Although Halloween is not the most popular holiday in the US, it sure feels like it is really close.  As soon as Labor Day weekend is over, all the Halloween decorations, costumes, and candy start to appear in the stores.  You walk into Home Depot and the first thing you see are twelve-foot-high ghosts, witches, and Frankenstein Monsters.

We love scary things and love to be scared.  But, what do our dogs feel about the entire event?  Let’s think about this for a moment.  All year long I have talked to you about keeping your dog safe, secure, and happy.  I have focused on the ideas of consistency, repetition, and bonding relationships.

Halloween is not a time where any of these things take place.  All of a sudden, our dog’s world is turned upside down and our actions, in our dog’s eyes, are completely nuts.  This does not make him a happy camper. All the social actions that he needs to experience to maintain his appropriate state of mind are instantly gone and replaced with everything that tells him that “all is not good”.

As responsible dog owners, we cannot allow this to happen to our dog.  But, as family members with children and “adults that act like children”, we really want to take part of all the scary and weird things that Halloween festivities often offer.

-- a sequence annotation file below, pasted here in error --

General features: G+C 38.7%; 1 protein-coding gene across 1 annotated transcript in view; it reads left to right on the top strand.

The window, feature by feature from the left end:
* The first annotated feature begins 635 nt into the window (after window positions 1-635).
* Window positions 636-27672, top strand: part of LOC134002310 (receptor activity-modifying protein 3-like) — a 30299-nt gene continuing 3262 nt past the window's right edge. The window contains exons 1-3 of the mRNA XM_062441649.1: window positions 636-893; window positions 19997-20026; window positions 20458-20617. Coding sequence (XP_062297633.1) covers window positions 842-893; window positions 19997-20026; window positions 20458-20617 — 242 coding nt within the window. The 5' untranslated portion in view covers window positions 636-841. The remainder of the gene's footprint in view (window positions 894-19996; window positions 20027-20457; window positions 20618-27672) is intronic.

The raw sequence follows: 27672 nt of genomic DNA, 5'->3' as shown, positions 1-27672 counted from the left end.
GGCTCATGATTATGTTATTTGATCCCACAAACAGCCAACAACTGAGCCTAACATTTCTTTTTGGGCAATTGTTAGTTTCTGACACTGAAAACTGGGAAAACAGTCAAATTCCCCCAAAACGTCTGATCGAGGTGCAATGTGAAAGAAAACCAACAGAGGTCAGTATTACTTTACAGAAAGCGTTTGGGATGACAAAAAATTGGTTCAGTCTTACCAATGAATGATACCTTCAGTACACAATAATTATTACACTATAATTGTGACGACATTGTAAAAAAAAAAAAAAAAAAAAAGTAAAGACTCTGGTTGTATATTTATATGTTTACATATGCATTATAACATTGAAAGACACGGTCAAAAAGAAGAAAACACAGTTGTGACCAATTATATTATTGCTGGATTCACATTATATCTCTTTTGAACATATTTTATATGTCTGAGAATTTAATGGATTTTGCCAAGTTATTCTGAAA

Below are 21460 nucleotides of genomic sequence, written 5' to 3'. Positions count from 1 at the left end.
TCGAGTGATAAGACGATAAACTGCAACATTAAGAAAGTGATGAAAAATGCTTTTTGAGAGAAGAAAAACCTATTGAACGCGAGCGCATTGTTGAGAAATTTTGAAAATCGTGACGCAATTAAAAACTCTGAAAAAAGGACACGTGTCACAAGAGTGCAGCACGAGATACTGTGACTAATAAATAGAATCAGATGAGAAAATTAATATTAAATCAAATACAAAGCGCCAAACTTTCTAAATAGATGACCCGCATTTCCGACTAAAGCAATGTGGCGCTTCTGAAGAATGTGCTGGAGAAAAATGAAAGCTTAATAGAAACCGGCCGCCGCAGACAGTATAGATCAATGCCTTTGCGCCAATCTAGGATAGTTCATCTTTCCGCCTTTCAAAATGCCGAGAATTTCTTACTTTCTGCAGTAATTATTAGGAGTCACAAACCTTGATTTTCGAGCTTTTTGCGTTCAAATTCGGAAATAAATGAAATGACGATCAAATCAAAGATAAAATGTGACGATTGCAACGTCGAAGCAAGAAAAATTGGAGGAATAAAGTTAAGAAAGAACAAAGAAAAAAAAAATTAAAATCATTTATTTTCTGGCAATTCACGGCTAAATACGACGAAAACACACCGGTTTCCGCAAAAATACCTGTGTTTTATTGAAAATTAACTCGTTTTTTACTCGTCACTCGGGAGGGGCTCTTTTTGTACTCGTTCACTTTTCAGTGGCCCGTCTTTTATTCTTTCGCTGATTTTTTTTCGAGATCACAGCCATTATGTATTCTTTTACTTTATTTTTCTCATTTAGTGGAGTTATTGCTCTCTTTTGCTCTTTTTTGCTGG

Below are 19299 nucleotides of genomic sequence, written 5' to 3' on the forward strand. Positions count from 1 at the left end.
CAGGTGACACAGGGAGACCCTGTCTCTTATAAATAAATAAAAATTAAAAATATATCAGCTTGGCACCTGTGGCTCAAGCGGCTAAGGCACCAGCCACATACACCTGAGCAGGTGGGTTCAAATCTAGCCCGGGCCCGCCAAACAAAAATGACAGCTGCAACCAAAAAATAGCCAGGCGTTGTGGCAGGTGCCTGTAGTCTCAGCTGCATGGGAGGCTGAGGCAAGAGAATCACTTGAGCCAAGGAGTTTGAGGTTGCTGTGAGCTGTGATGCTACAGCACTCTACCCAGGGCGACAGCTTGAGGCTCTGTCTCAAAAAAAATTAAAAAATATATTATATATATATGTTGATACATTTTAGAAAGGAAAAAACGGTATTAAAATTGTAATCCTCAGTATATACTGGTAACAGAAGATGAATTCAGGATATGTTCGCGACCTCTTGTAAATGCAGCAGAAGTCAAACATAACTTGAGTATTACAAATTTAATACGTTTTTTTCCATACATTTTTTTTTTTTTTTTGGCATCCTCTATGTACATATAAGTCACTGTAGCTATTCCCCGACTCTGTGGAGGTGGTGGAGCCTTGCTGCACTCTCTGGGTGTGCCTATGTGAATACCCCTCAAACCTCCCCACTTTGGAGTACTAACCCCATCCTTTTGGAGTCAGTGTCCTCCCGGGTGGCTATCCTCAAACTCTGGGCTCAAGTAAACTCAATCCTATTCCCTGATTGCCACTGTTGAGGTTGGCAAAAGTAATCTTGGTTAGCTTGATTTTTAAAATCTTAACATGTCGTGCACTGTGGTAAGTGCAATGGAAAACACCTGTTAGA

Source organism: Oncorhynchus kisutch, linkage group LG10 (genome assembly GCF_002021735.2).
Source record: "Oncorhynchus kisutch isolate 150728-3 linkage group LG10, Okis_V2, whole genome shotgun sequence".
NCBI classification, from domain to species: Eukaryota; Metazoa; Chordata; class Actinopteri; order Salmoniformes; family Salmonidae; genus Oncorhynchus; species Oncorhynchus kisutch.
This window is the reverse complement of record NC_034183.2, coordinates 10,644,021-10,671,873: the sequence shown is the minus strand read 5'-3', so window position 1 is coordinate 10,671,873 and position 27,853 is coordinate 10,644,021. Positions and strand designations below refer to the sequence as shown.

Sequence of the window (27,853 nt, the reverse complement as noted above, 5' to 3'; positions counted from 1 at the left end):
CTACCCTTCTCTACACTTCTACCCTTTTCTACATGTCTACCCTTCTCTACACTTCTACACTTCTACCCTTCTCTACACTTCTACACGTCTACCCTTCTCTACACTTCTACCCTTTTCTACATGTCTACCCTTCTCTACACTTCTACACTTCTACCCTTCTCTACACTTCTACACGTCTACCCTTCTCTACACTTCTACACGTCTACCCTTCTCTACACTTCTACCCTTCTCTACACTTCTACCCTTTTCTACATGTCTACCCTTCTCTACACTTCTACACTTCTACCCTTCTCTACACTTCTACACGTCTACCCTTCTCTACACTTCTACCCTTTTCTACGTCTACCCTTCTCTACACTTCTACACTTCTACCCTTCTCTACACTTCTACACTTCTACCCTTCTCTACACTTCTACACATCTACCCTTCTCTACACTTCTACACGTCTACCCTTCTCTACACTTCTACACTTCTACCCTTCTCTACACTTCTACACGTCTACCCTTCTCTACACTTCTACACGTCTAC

On top of all these things, we have been thrown a “special problem” for 2020.  We need to  decide if we are even going to have a Halloween.  If we do, we need to make sure that we can have a good time while affirming that everyone will be happy and remain well.

So we need to have happy and safe dogs while worrying about COVID.  Sounds impossible, but it is not.  Robin and I have a great dog training article that can allow you to have the best Halloween ever.  Please take a look at our dog training blog titled “What Are Some Halloween Tips for an Already Scary Year”.

Halloween tips for your dog and family